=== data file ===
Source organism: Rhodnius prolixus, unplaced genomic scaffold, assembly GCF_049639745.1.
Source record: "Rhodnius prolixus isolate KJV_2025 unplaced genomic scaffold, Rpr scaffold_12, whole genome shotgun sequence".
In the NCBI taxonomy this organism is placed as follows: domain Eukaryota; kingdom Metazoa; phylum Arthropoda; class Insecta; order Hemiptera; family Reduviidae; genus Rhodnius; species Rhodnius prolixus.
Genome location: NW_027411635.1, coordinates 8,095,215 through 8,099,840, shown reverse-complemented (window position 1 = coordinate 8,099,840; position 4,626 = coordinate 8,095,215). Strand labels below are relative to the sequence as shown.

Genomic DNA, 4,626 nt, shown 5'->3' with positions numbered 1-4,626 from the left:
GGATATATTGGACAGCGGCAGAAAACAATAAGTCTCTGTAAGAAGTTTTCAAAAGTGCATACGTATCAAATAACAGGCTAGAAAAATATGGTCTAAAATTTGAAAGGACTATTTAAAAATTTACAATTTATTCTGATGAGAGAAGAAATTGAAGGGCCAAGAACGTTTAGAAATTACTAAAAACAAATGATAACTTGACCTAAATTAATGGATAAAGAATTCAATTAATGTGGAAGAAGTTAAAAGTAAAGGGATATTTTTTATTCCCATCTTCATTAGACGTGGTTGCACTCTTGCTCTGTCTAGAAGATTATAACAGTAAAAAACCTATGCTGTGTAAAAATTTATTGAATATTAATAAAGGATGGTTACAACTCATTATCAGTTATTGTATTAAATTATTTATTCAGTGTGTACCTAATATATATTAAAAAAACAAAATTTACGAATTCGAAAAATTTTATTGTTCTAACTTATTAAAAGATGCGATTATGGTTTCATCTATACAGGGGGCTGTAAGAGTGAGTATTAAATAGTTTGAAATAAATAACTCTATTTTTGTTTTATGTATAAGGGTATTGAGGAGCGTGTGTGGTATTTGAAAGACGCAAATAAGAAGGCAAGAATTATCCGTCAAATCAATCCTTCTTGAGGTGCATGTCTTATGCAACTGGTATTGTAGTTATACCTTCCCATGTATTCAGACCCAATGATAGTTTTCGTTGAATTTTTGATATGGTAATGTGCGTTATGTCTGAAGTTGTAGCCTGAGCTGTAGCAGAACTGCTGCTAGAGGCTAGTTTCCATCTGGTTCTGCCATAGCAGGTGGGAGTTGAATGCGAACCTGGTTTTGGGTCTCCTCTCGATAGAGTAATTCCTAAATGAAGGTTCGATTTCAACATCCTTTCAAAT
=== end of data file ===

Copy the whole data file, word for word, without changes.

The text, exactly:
Source organism: Rhodnius prolixus, unplaced genomic scaffold, assembly GCF_049639745.1.
Source record: "Rhodnius prolixus isolate KJV_2025 unplaced genomic scaffold, Rpr scaffold_12, whole genome shotgun sequence".
In the NCBI taxonomy this organism is placed as follows: domain Eukaryota; kingdom Metazoa; phylum Arthropoda; class Insecta; order Hemiptera; family Reduviidae; genus Rhodnius; species Rhodnius prolixus.
Genome location: NW_027411635.1, coordinates 8,095,215 through 8,099,840, shown reverse-complemented (window position 1 = coordinate 8,099,840; position 4,626 = coordinate 8,095,215). Strand labels below are relative to the sequence as shown.

Genomic DNA, 4,626 nt, shown 5'->3' with positions numbered 1-4,626 from the left:
GGATATATTGGACAGCGGCAGAAAACAATAAGTCTCTGTAAGAAGTTTTCAAAAGTGCATACGTATCAAATAACAGGCTAGAAAAATATGGTCTAAAATTTGAAAGGACTATTTAAAAATTTACAATTTATTCTGATGAGAGAAGAAATTGAAGGGCCAAGAACGTTTAGAAATTACTAAAAACAAATGATAACTTGACCTAAATTAATGGATAAAGAATTCAATTAATGTGGAAGAAGTTAAAAGTAAAGGGATATTTTTTATTCCCATCTTCATTAGACGTGGTTGCACTCTTGCTCTGTCTAGAAGATTATAACAGTAAAAAACCTATGCTGTGTAAAAATTTATTGAATATTAATAAAGGATGGTTACAACTCATTATCAGTTATTGTATTAAATTATTTATTCAGTGTGTACCTAATATATATTAAAAAAACAAAATTTACGAATTCGAAAAATTTTATTGTTCTAACTTATTAAAAGATGCGATTATGGTTTCATCTATACAGGGGGCTGTAAGAGTGAGTATTAAATAGTTTGAAATAAATAACTCTATTTTTGTTTTATGTATAAGGGTATTGAGGAGCGTGTGTGGTATTTGAAAGACGCAAATAAGAAGGCAAGAATTATCCGTCAAATCAATCCTTCTTGAGGTGCATGTCTTATGCAACTGGTATTGTAGTTATACCTTCCCATGTATTCAGACCCAATGATAGTTTTCGTTGAATTTTTGATATGGTAATGTGCGTTATGTCTGAAGTTGTAGCCTGAGCTGTAGCAGAACTGCTGCTAGAGGCTAGTTTCCATCTGGTTCTGCCATAGCAGGTGGGAGTTGAATGCGAACCTGGTTTTGGGTCTCCTCTCGATAGAGTAATTCCTAAATGAAGGTTCGATTTCAACATCCTTTCAAAT